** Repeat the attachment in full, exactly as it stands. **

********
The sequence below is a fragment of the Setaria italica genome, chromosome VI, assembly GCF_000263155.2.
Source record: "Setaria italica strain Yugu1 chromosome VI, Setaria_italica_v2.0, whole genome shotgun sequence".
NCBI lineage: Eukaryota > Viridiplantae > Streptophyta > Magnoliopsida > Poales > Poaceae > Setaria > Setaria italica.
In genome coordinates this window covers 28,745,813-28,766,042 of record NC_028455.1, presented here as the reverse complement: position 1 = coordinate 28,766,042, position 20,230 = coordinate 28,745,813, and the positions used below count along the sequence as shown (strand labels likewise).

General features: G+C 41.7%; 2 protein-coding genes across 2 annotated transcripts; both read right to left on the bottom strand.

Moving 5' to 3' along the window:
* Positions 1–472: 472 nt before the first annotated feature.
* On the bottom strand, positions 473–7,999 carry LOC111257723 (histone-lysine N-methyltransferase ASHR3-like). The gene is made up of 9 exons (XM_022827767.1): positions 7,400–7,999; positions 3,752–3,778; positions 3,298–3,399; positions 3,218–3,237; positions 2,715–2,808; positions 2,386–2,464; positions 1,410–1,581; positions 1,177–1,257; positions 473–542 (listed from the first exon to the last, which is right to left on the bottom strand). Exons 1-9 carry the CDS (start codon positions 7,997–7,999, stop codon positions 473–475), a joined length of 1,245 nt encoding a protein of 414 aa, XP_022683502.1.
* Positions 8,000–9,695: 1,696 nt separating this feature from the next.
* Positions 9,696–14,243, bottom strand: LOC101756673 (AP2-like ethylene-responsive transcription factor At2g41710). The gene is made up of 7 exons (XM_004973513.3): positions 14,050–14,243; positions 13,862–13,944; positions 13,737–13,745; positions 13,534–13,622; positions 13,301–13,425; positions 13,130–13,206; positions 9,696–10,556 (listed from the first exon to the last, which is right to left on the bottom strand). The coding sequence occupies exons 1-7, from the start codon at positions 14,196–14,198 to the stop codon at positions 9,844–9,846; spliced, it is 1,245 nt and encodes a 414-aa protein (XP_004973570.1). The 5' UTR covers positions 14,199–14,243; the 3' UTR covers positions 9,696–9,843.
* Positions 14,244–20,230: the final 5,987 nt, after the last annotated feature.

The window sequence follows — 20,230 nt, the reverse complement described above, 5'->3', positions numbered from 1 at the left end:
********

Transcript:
The sequence below is a fragment of the Setaria italica genome, chromosome VI, assembly GCF_000263155.2.
Source record: "Setaria italica strain Yugu1 chromosome VI, Setaria_italica_v2.0, whole genome shotgun sequence".
NCBI lineage: Eukaryota > Viridiplantae > Streptophyta > Magnoliopsida > Poales > Poaceae > Setaria > Setaria italica.
In genome coordinates this window covers 28,745,813-28,766,042 of record NC_028455.1, presented here as the reverse complement: position 1 = coordinate 28,766,042, position 20,230 = coordinate 28,745,813, and the positions used below count along the sequence as shown (strand labels likewise).

General features: G+C 41.7%; 2 protein-coding genes across 2 annotated transcripts; both read right to left on the bottom strand.

Moving 5' to 3' along the window:
* Positions 1–472: 472 nt before the first annotated feature.
* On the bottom strand, positions 473–7,999 carry LOC111257723 (histone-lysine N-methyltransferase ASHR3-like). The gene is made up of 9 exons (XM_022827767.1): positions 7,400–7,999; positions 3,752–3,778; positions 3,298–3,399; positions 3,218–3,237; positions 2,715–2,808; positions 2,386–2,464; positions 1,410–1,581; positions 1,177–1,257; positions 473–542 (listed from the first exon to the last, which is right to left on the bottom strand). Exons 1-9 carry the CDS (start codon positions 7,997–7,999, stop codon positions 473–475), a joined length of 1,245 nt encoding a protein of 414 aa, XP_022683502.1.
* Positions 8,000–9,695: 1,696 nt separating this feature from the next.
* Positions 9,696–14,243, bottom strand: LOC101756673 (AP2-like ethylene-responsive transcription factor At2g41710). The gene is made up of 7 exons (XM_004973513.3): positions 14,050–14,243; positions 13,862–13,944; positions 13,737–13,745; positions 13,534–13,622; positions 13,301–13,425; positions 13,130–13,206; positions 9,696–10,556 (listed from the first exon to the last, which is right to left on the bottom strand). The coding sequence occupies exons 1-7, from the start codon at positions 14,196–14,198 to the stop codon at positions 9,844–9,846; spliced, it is 1,245 nt and encodes a 414-aa protein (XP_004973570.1). The 5' UTR covers positions 14,199–14,243; the 3' UTR covers positions 9,696–9,843.
* Positions 14,244–20,230: the final 5,987 nt, after the last annotated feature.

The window sequence follows — 20,230 nt, the reverse complement described above, 5'->3', positions numbered from 1 at the left end: